Tesla stock (NASDAQ:TSLA) dropped on Monday after the US Securities and Exchange Commission asked a judge to hold Elon Musk in contempt for reportedly violating a settlement that required him to get approval before releasing any social media posts or announcements that could be material to investors. Regardless of the judge’s decision, Elon Musk and the SEC’s run-ins with each other are adversely affecting investors and unnecessarily weighing down Tesla. This is something is best avoided, by the company and Elon Musk himself, in the future.
According to the SEC, Musk’s tweet on February 19, when he mentioned that Tesla will make “around 500K” vehicles in 2019, was a violation of his settlement with the agency last year. Musk later clarified his statement, explaining that he was talking about an annualized production rate of around 500k (roughly 10k cars per week) vehicles by 2019’s end, but that deliveries for the year are “still estimated to be about 400k.”
Meant to say annualized production rate at end of 2019 probably around 500k, ie 10k cars/week. Deliveries for year still estimated to be about 400k.
— Elon Musk (@elonmusk) February 20, 2019
The SEC claimed in papers filed in a Manhattan court that Elon Musk “once again published inaccurate and material information about Tesla to his over 24 million Twitter followers, including members of the press, and made this inaccurate information available to anyone with internet access.” The SEC’s announcement adversely affected the company’s stock, sending TSLA plummeting 4% on Monday’s after-hours following the announcement. It did not take long before some of the company’s staunchest critics began to predict that Musk will be incarcerated.
Despite the company’s critics calling for Musk to be sent behind bars, Peter Haveles, a partner at Pepper Hamilton in New York whose practice specializes in commercial and regulatory disputes, noted in a statement to The Verge that another fine will likely be the result of the SEC’s claim against the Tesla CEO.
“Mr. Musk will try to argue that it’s a one-time thing, and the issue will be, is that really the case? Will the SEC come forward with evidence from Tesla that they are struggling to get Mr. Musk to comply with the process? It’s unlikely that Musk will face being barred from serving as a director or officer of a publicly traded company for the tweet,” he said, later adding that Elon Musk’s tweet doesn’t rise to the level of criminal contempt; and thus, the CEO does not have to worry about jail time.
Nevertheless, it should be noted that while the SEC might be a bit aggressive with its request to have the CEO held in contempt of court due to his February 19 tweet, Musk could have avoided the entire issue altogether if he had just been more careful. And it’s not like this is the first time such a thing happened either, as it was his Twitter activities that landed him in hot water last year due to his now infamous “funding secured” announcement.
It will likely be difficult for the SEC to prove that Elon Musk’s tweets were a violation of his settlement’s terms. For one, Musk’s February 19 tweet was made while markets were closed. Thus, it will be very challenging to gauge the “materiality” of the announcement. Musk also mentioned the same figures weeks before during the Q4 2019 earnings call, when he estimated that Tesla could produce “maybe in the order of 350,000 to 500,000 Model 3s” this year. Musk mentioned this in a later tweet, stating that the SEC seemed to have forgotten to read the transcript of Tesla’s Q4 earnings call.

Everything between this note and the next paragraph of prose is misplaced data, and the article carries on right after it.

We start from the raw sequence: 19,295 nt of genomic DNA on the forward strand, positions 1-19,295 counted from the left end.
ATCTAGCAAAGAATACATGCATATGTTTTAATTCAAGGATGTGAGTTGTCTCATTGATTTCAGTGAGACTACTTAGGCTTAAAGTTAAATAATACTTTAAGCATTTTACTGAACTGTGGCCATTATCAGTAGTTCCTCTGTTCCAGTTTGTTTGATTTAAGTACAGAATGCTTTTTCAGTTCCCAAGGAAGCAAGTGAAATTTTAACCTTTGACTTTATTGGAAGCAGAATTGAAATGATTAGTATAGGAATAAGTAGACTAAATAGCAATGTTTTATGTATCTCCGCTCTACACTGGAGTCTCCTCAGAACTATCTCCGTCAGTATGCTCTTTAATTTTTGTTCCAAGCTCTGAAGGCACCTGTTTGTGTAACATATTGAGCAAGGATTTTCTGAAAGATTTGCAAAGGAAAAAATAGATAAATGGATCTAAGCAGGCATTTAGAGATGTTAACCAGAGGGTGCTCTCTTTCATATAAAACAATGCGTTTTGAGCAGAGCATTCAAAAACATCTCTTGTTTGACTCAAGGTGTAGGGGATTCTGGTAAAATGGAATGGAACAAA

SEC forgot to read Tesla earnings transcript, which clearly states 350k to 500k. How embarrassing … 🤗
— Elon Musk (@elonmusk) February 26, 2019
It is difficult to not see a certain bias emerging from the SEC against Musk’s Twitter activities, considering that the tweet in question did not really affect Tesla stock and the estimate was already public knowledge due to the fourth quarter earnings call. In a way, it almost seems like the SEC’s recent initiative against Musk is response of sorts against the CEO’s statements against the agency. Musk has mocked the agency on Twitter in the past, dubbing it as the “Shortseller Enrichment Commission,” and in a 60 Minutes segment, he flat-out admitted that he does not respect the SEC. Ultimately, the SEC’s claim would have to rely on the premise of Elon Musk posting his Tesla-related tweet without the message being vetted first, as agreed upon in last year’s settlement.
Tesla is at a point in its history where the company could grow into one of the most potent forces in the auto industry. With Model 3 production stabilized, Gigafactory 3 under construction, and vehicles like the Model Y set to be revealed, tweets like Musk’s February 19 announcement are things that the company can do without. If led by a more careful, more calculating Elon Musk, Tesla’s inevitable rise to power will most definitely happen sooner than expected.
As of writing, Tesla shares are trading -3.52 at $288.25 per share on Tuesday’s pre-market.
Disclosure: The opinions presented in this article are the author’s alone, and do not necessarily reflect the stand of Teslarati. I have no ownership in shares of TSLA and have no plans to initiate any positions within 72 hours.